What Makes God Angry

John 2:13-22

It was difficult for me to write a sermon this week. My heart was in Pennsylvania, with Theresa (our former Parish Associate and beloved friend), who is facing down a lot of pain and anger that arose when hurtful parts of her past were dug up and spread around. 
I flew there Monday night to be with her Tuesday, as she faced the seminary community where she is president, and did the most courageous and vulnerable thing I have ever seen a leader do. She shared her very self with them by telling them her story – the parts that felt personal and fragile, the parts that have been misunderstood and misused, the parts that she regrets that have caused pain to others, and the parts that have made her a little bit more who she most longs to be.
And I saw briefly, a glimpse of what it looks like to belong so fully to God and to yourself that you can belong completely to others and invite others into their own belonging.I felt a bubble of hope rise within me for that community, that th…

To be made of dust and water

Mark 1:9-15
One Wednesday night in cold February, 2008, I stood in line holding my nearly six month old son on my hip as he sucked his little fist and clung to me with his other arm.   In front of me was a dear 99 year old woman. I watched the pastor smear ashes on her soft, wrinkled forehead and say, “From dust you came and to dust you shall return.”  I felt my heart rise to my throat and the tears come to my eyes as I witnessed this and thought, not long now. The pastor’s words felt very true as I watched this woman slowly turn to walk away, leaning heavily on her cane. The truth of our mortality, I thought, right before my eyes. But I snapped back to attention when the next thing I knew, the pastor was pressing her ash-covered finger to my baby’s own soft, tiny forehead and saying the very same words to him, from dust you came and to dust you shall return. Then the tears did come. I didn’t want what was true for the old woman with a long, full life behind her and one foot in the grave…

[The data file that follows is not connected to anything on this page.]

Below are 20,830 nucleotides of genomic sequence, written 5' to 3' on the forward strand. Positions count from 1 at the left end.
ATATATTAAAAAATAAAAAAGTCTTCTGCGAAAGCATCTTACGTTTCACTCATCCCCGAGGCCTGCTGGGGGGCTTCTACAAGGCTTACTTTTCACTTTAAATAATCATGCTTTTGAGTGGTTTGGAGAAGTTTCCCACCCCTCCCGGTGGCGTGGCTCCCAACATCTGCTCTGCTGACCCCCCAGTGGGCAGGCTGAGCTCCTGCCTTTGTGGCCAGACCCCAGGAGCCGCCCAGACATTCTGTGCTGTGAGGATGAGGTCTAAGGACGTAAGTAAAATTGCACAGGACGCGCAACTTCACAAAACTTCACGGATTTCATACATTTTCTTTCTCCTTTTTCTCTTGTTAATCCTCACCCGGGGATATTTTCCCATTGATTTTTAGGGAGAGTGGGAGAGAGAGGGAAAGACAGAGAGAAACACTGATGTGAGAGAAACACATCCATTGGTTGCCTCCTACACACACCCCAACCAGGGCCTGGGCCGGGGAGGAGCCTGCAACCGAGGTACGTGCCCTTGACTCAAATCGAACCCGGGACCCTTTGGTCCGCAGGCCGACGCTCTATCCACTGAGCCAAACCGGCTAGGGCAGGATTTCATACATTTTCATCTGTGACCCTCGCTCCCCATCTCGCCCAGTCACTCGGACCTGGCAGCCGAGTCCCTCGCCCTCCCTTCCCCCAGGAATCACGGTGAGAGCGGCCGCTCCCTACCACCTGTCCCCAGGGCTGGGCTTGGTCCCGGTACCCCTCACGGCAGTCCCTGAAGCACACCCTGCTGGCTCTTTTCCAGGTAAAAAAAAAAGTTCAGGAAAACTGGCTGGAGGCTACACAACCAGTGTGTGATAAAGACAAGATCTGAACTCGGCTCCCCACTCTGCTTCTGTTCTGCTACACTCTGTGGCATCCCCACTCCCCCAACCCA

A Way to Pray: 40 Days Towards Love

A year ago, I was preaching at Collins Street Baptist Church in Melbourne, Australia, just after the US Presidential Inauguration.  Before I got up to speak, I looked out into a congregation of faces filled with empathy, and was asked this earnest question: 

"America is facing a time of great uncertainty with a change of leadership. There are many rejoicing and may grieving at the change. How can we best pray for you and people like you seeking to live the gospel in these times?" And then these people on the other side of the globe committed to praying for my congregation throughout the year.  I was so moved by their care and their prayer that I was inspired to begin a weekly service of Prayer for the Nation.
These services took shape around a practice with 80+ Prayer Hearts, all bearing names of different people, groups or realities in our country. Every Friday morning, I sit with one or two others, and we hold a few of these hearts in our hands and feel our own hearts open to…

Time to Celebrate: Vulnerability & Ministry

(aka, LNPC State of the Union)
Mark 1:29-39
Nine years ago on Pentecost Sunday, we pulled out a big piece of chart paper in worship, and we asked ourselves a question together, that it was a new one for us.  The question led to a kind of a counting exercise.   In a world of measuring and comparing, churches have felt compelled to calculate how successful they are by what some call, “butts and bucks,” that is, they count butts in the pews and bucks in the bank.If their attendance is climbing and their financials look good, then they must be doing well. But Church isn’t a business we are building and it isn’t somewhere we go. It’s who we are. So on that day nine years ago we asked ourselves a different question, How are we being church?and we started counting people. We began by counting the obvious – butts in the pews.Then we thought of some of the groups that used our space and counted them. We branched out and counted the Meals on Wheels volunteers and the people they delivered food t…